B.C. on May 19 recorded only two new infections of COVID-19 in the past 24 hours – the lowest number of new cases in a day in months, and it comes on a day when many retail and service businesses have started to reopen.
The new cases bring the total number of viral infections to 2,446 people, including 325 who are still recovering from the disease, and 1975 people, or more than 80.7%, have recovered.
There are 45 people in hospital across the province, and 12 of those are in intensive care units.
The breakdown of hospitalizations by health region is:
• 20 in Vancouver Coastal Health;
• 21 in Fraser Health;
• 1 in Island Health;
• 1 in Interior Health; and
• 2 in Northern Health.
Three people have died in the past 24 hours in the province from the virus that has spawned a global pandemic. That makes 146 people who have died from the disease in the province since cases first were identified on January 28.
The three new deaths were all seniors in long-term care homes. One was in the Vancouver Coastal Health region, while the other two were in the Fraser Health region.
Of the dozens of seniors' homes that have had outbreaks since the virus started appearing, there remain 14 where there are active outbreaks. In addition, there are five active outbreaks at acute-care facilities.
So far, 326 residents and 203 staff at seniors' care homes or long-term living facilities have contracted the virus.
The breakdown of all infections by health region is:
• 883 in Vancouver Coastal Health;
• 1,196 in Fraser Health;
• 126 in Island Health;
• 181 in Interior Health; and
• 60 in Northern Health.
"Today is an important milestone for our province," said provincial health officer Bonnie Henry.
"Today is the first day that many businesses can begin to reopen. For employers, to customers and business owners, I want to reassure you that we would not be easing these restrictions if we did not feel that we could do so safely."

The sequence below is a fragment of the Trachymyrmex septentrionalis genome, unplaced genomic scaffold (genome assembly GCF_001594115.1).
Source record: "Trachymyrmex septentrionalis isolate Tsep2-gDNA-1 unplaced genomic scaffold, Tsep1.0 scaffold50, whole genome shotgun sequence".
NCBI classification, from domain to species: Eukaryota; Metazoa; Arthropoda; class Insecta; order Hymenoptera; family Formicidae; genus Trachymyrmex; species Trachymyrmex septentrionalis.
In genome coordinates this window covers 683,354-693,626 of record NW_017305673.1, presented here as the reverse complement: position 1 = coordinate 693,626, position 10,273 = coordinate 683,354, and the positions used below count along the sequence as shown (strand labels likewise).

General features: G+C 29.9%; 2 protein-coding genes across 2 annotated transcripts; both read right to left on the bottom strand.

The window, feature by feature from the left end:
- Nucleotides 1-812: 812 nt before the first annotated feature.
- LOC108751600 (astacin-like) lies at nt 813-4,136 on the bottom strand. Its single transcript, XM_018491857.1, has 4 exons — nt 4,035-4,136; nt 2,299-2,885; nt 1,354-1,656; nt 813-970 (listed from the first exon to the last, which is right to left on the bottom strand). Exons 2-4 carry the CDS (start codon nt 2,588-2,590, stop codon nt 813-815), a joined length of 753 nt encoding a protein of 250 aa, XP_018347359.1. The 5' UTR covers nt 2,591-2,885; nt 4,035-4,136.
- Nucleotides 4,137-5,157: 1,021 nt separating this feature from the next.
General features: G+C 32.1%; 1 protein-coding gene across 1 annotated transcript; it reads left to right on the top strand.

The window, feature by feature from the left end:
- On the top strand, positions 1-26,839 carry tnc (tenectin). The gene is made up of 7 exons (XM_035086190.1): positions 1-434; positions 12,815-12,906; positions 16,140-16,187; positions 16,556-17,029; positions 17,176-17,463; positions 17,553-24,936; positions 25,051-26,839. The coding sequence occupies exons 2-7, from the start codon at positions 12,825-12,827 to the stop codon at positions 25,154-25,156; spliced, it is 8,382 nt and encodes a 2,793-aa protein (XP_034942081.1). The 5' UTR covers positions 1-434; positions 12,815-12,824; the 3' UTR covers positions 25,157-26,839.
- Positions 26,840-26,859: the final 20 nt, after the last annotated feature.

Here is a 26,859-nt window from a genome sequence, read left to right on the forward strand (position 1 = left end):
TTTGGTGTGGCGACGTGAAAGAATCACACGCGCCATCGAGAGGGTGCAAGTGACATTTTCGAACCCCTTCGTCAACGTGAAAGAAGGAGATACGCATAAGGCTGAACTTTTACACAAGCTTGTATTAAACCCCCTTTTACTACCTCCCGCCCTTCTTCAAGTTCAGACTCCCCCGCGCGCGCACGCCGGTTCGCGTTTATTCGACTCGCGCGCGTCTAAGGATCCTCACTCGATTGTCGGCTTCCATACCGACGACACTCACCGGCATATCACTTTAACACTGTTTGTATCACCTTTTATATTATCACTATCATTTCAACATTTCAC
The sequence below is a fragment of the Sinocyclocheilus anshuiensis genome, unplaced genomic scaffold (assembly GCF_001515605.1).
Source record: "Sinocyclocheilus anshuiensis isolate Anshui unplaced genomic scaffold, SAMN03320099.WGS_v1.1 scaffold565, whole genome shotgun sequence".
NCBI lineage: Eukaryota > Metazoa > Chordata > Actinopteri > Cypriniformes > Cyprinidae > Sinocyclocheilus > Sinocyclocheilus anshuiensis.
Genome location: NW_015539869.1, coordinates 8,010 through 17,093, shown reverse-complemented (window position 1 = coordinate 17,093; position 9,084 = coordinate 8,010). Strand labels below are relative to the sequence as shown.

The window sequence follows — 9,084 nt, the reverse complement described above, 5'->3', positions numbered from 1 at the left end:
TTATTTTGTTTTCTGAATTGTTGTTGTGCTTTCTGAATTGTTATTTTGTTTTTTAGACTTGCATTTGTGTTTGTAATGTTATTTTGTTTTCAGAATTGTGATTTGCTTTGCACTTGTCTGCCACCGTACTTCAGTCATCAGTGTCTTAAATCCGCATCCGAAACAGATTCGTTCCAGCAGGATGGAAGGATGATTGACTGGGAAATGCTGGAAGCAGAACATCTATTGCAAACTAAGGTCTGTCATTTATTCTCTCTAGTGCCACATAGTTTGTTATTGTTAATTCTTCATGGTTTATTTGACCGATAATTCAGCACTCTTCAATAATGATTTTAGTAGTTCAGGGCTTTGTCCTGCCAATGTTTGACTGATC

While businesses do not need WorkSafeBC authorization to reopen, that worker-safety organization does have a long list of guidelines. Businesses are required to have what Henry called "accommodations" for any concerns that workers might have about safety upon their return.
Henry said that there would be an inspection process to ensure guidelines are being followed.
"If you have concerns about safety in a business, whether it is a nail salon or a restaurant, then you can complain to your local public health [authority] and they will do an inspection depending on what the risks are, and there are various different levels of inspection," Henry said.
"Our first line of action is not to fine people or shut them down, it's to ensure that they are taking the necessary actions that we need to keep people safe. Having said that, there are abilities for environmental health officers to shut down a business if they feel that there are health hazards that put the public at risk, and there's protocols that WorkSafeBC can as well, and they have a provision to fine people if needed."